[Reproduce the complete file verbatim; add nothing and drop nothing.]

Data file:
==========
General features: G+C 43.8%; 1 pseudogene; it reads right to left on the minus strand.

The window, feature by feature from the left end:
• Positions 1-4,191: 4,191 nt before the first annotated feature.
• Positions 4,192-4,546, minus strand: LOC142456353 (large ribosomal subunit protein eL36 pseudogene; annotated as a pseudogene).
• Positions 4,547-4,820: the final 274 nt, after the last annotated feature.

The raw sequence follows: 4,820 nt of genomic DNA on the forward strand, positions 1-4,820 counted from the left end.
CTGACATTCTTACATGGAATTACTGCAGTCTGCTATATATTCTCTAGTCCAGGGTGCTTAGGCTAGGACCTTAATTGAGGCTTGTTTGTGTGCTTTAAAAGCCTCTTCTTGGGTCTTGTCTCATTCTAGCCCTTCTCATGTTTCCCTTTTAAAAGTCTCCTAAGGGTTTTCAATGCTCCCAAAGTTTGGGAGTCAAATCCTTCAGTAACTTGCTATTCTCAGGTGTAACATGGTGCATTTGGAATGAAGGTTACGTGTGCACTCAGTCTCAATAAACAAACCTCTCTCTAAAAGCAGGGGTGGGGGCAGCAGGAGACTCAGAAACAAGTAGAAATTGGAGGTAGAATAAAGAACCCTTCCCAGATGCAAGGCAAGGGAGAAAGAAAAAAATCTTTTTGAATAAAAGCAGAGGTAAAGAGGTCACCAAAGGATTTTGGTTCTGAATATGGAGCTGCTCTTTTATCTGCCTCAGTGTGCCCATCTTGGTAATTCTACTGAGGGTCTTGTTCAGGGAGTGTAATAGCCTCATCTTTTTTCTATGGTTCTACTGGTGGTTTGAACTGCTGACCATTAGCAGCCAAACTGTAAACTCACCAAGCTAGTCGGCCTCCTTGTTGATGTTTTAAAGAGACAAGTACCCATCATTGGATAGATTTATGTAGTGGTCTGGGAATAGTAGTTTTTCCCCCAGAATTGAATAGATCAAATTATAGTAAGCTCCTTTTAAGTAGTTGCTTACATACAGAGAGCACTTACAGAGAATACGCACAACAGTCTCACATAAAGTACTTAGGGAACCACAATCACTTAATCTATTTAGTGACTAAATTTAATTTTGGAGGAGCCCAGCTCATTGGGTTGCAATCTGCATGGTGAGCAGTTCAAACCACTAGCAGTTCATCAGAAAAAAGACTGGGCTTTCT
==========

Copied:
General features: G+C 43.8%; 1 pseudogene; it reads right to left on the minus strand.

The window, feature by feature from the left end:
• Positions 1-4,191: 4,191 nt before the first annotated feature.
• Positions 4,192-4,546, minus strand: LOC142456353 (large ribosomal subunit protein eL36 pseudogene; annotated as a pseudogene).
• Positions 4,547-4,820: the final 274 nt, after the last annotated feature.

The raw sequence follows: 4,820 nt of genomic DNA on the forward strand, positions 1-4,820 counted from the left end.
CTGACATTCTTACATGGAATTACTGCAGTCTGCTATATATTCTCTAGTCCAGGGTGCTTAGGCTAGGACCTTAATTGAGGCTTGTTTGTGTGCTTTAAAAGCCTCTTCTTGGGTCTTGTCTCATTCTAGCCCTTCTCATGTTTCCCTTTTAAAAGTCTCCTAAGGGTTTTCAATGCTCCCAAAGTTTGGGAGTCAAATCCTTCAGTAACTTGCTATTCTCAGGTGTAACATGGTGCATTTGGAATGAAGGTTACGTGTGCACTCAGTCTCAATAAACAAACCTCTCTCTAAAAGCAGGGGTGGGGGCAGCAGGAGACTCAGAAACAAGTAGAAATTGGAGGTAGAATAAAGAACCCTTCCCAGATGCAAGGCAAGGGAGAAAGAAAAAAATCTTTTTGAATAAAAGCAGAGGTAAAGAGGTCACCAAAGGATTTTGGTTCTGAATATGGAGCTGCTCTTTTATCTGCCTCAGTGTGCCCATCTTGGTAATTCTACTGAGGGTCTTGTTCAGGGAGTGTAATAGCCTCATCTTTTTTCTATGGTTCTACTGGTGGTTTGAACTGCTGACCATTAGCAGCCAAACTGTAAACTCACCAAGCTAGTCGGCCTCCTTGTTGATGTTTTAAAGAGACAAGTACCCATCATTGGATAGATTTATGTAGTGGTCTGGGAATAGTAGTTTTTCCCCCAGAATTGAATAGATCAAATTATAGTAAGCTCCTTTTAAGTAGTTGCTTACATACAGAGAGCACTTACAGAGAATACGCACAACAGTCTCACATAAAGTACTTAGGGAACCACAATCACTTAATCTATTTAGTGACTAAATTTAATTTTGGAGGAGCCCAGCTCATTGGGTTGCAATCTGCATGGTGAGCAGTTCAAACCACTAGCAGTTCATCAGAAAAAAGACTGGGCTTTCT